Navigating Today's Music Industry Trends and Challenges
Article

Turning Performance Into Profit: Navigating Today’s Music Industry Trends and Challenges

by Steven McMillan, Ed Eschleman
June 12, 2024

Today, there are 90 million paid music streaming subscribers in the U.S. Spotify alone is estimated to have over 11 million artists and creators. Music is big business, and it's become an increasingly complex space to navigate, particularly for artists and music industry professionals.

Here are some key trends shaping the future of entertainment, including ways to financially protect yourself as an artist and harness them to your full advantage.

Generative AI — Generating Music and Concern

It's no secret that generative AI is taking center stage in music. One recent study found that 60% of independent musicians use AI in their music projects. As the technology evolves, it's quickly becoming a prominent tool in the industry. However, while generative AI can produce entirely new content from simple prompts, it poses a risk of overshadowing human artists' work.

Unauthorized use of your voice or the potential for cannibalizing your art is just around the corner. The good news? The music industry has started to take action against unauthorized uses, with labels issuing takedown requests to protect artists' rights.

VIDEO: 2024 Music Industry Trends: Role of AI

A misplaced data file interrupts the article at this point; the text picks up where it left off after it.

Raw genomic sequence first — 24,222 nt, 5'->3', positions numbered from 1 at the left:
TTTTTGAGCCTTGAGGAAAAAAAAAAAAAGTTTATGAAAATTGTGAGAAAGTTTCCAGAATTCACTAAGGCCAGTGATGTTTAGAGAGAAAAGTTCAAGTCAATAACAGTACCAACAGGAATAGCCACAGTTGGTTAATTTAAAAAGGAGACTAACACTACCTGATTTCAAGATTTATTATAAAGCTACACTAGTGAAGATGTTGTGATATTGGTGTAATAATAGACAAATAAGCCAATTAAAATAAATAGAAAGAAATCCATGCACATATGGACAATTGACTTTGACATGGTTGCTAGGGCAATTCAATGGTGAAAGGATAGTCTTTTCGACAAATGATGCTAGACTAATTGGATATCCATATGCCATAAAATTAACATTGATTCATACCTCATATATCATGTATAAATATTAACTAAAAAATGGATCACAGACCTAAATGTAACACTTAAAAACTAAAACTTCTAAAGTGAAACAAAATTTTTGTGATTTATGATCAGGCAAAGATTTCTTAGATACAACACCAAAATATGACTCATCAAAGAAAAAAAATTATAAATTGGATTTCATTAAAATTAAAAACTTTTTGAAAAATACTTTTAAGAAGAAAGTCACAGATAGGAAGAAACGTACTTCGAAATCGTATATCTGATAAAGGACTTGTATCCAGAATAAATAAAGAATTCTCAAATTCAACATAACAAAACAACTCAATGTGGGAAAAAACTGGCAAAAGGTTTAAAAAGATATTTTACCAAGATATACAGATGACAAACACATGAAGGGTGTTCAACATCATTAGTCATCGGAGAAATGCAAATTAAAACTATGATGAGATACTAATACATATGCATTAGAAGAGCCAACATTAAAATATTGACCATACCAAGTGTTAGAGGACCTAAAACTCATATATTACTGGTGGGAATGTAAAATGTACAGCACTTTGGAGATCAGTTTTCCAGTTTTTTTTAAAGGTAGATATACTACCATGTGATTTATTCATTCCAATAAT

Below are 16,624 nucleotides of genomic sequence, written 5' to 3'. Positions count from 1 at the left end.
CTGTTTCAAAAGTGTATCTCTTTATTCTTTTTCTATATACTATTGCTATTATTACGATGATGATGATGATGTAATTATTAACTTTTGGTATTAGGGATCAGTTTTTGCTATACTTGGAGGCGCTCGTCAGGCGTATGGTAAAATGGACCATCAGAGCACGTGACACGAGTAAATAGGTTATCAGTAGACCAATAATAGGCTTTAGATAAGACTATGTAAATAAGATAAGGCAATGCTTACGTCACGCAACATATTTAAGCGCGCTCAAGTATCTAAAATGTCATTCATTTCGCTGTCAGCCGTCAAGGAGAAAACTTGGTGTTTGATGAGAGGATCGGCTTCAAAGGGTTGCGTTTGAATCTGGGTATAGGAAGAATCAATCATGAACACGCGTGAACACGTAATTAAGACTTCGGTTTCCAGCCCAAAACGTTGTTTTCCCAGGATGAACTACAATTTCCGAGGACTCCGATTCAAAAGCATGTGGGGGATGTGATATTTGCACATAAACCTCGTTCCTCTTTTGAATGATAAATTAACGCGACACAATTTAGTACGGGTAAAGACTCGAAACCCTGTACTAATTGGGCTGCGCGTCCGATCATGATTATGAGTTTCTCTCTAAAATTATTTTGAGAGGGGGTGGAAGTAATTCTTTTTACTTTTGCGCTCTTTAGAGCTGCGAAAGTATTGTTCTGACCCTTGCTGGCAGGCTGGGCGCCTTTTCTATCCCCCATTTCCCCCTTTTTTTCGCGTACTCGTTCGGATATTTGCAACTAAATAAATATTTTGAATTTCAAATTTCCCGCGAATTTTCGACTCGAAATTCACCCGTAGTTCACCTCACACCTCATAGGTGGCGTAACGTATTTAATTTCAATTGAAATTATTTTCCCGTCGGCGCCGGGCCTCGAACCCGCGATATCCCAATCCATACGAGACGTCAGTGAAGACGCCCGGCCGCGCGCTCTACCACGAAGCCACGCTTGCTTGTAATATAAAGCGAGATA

What you can do

You deserve to be fully compensated for the use of your voice, name, image and likeness. As an artist, you can be proactive by working directly with a solid team — a music lawyer and business manager — to help protect against exploitation. While an attorney can advise in the complex arena of right of publicity, contracts and negotiations, a business manager can oversee the financial aspects, ensuring you're adequately paid for your art, whether AI-generated or otherwise.

Capitalizing on All Fans — Super or Not

Another growing trend is the superfan, an extremely enthusiastic, dedicated follower. More specifically, superfans are a subgroup within an artist's fan base that shows extreme brand loyalty and a tendency to generate a higher average revenue per user compared to regular fans.

Did you know that an estimated 20% of the U.S. population are considered superfans? These avid followers are willing to invest considerably in merchandise, concert tickets, VIP packages and fan club memberships. According to Goldman Sachs, this could be a $4.2 billion revenue opportunity for the industry.

While a lucrative proposition, it's also very complex to track. Just who are your superfans? What are they spending on you — exactly?

Another superfan challenge? Alienating your fan base. Are you at risk of losing your creative freedom by catering to the superfan niche? Superfans can be fickle, potentially changing their preferences, opinions and behaviors. Conversely, loyal fans with less-than-deep pockets, such as casual listeners, new fans or cross-genre fans, can have longer staying (and buying) power. By focusing on superfans, you could potentially net out with a loss over the long term.

VIDEO: 2024 Music Industry Trends: Impact of Superfans

What you can do

Your team, including your business manager, can track superfan numbers and revenue generation. With this data in hand, they can ensure all your merchandise sales and touring and fan club dollars are fully accounted for at all times. Equally important, they can navigate the delicate balance between economic benefit and maintaining a diverse and engaged fan base.

Spotify — Change for the Better?